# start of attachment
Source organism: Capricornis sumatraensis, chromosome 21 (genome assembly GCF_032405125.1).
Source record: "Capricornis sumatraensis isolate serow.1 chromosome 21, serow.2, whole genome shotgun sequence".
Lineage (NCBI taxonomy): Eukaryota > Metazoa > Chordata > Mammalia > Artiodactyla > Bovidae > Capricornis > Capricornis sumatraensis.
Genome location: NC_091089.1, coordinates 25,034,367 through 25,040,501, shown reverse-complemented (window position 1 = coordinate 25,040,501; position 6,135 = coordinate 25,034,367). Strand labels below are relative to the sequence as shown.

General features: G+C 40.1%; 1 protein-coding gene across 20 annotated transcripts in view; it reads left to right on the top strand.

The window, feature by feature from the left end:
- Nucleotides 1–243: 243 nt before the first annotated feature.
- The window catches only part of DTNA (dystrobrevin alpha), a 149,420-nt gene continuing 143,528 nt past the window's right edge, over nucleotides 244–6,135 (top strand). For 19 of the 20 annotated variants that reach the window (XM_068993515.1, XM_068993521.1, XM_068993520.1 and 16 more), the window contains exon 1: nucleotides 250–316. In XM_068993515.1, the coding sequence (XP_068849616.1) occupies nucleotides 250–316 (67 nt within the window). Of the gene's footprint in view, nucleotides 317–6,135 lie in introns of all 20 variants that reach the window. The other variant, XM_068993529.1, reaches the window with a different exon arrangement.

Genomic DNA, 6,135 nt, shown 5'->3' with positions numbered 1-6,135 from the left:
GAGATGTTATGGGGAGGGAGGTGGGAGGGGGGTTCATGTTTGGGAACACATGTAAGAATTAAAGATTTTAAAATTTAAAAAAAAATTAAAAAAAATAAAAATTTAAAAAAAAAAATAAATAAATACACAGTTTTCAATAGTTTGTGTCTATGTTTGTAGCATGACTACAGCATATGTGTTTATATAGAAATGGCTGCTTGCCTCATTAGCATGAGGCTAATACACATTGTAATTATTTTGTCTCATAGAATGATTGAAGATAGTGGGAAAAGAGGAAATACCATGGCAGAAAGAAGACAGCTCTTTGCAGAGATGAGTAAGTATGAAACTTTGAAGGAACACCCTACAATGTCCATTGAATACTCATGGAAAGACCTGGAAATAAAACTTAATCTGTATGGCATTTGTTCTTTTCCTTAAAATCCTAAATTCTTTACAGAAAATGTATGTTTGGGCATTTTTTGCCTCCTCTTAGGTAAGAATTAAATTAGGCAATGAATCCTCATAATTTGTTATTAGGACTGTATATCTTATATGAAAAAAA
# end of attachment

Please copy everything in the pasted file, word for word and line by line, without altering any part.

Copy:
Source organism: Capricornis sumatraensis, chromosome 21 (genome assembly GCF_032405125.1).
Source record: "Capricornis sumatraensis isolate serow.1 chromosome 21, serow.2, whole genome shotgun sequence".
Lineage (NCBI taxonomy): Eukaryota > Metazoa > Chordata > Mammalia > Artiodactyla > Bovidae > Capricornis > Capricornis sumatraensis.
Genome location: NC_091089.1, coordinates 25,034,367 through 25,040,501, shown reverse-complemented (window position 1 = coordinate 25,040,501; position 6,135 = coordinate 25,034,367). Strand labels below are relative to the sequence as shown.

General features: G+C 40.1%; 1 protein-coding gene across 20 annotated transcripts in view; it reads left to right on the top strand.

The window, feature by feature from the left end:
- Nucleotides 1–243: 243 nt before the first annotated feature.
- The window catches only part of DTNA (dystrobrevin alpha), a 149,420-nt gene continuing 143,528 nt past the window's right edge, over nucleotides 244–6,135 (top strand). For 19 of the 20 annotated variants that reach the window (XM_068993515.1, XM_068993521.1, XM_068993520.1 and 16 more), the window contains exon 1: nucleotides 250–316. In XM_068993515.1, the coding sequence (XP_068849616.1) occupies nucleotides 250–316 (67 nt within the window). Of the gene's footprint in view, nucleotides 317–6,135 lie in introns of all 20 variants that reach the window. The other variant, XM_068993529.1, reaches the window with a different exon arrangement.

Genomic DNA, 6,135 nt, shown 5'->3' with positions numbered 1-6,135 from the left:
GAGATGTTATGGGGAGGGAGGTGGGAGGGGGGTTCATGTTTGGGAACACATGTAAGAATTAAAGATTTTAAAATTTAAAAAAAAATTAAAAAAAATAAAAATTTAAAAAAAAAAATAAATAAATACACAGTTTTCAATAGTTTGTGTCTATGTTTGTAGCATGACTACAGCATATGTGTTTATATAGAAATGGCTGCTTGCCTCATTAGCATGAGGCTAATACACATTGTAATTATTTTGTCTCATAGAATGATTGAAGATAGTGGGAAAAGAGGAAATACCATGGCAGAAAGAAGACAGCTCTTTGCAGAGATGAGTAAGTATGAAACTTTGAAGGAACACCCTACAATGTCCATTGAATACTCATGGAAAGACCTGGAAATAAAACTTAATCTGTATGGCATTTGTTCTTTTCCTTAAAATCCTAAATTCTTTACAGAAAATGTATGTTTGGGCATTTTTTGCCTCCTCTTAGGTAAGAATTAAATTAGGCAATGAATCCTCATAATTTGTTATTAGGACTGTATATCTTATATGAAAAAAA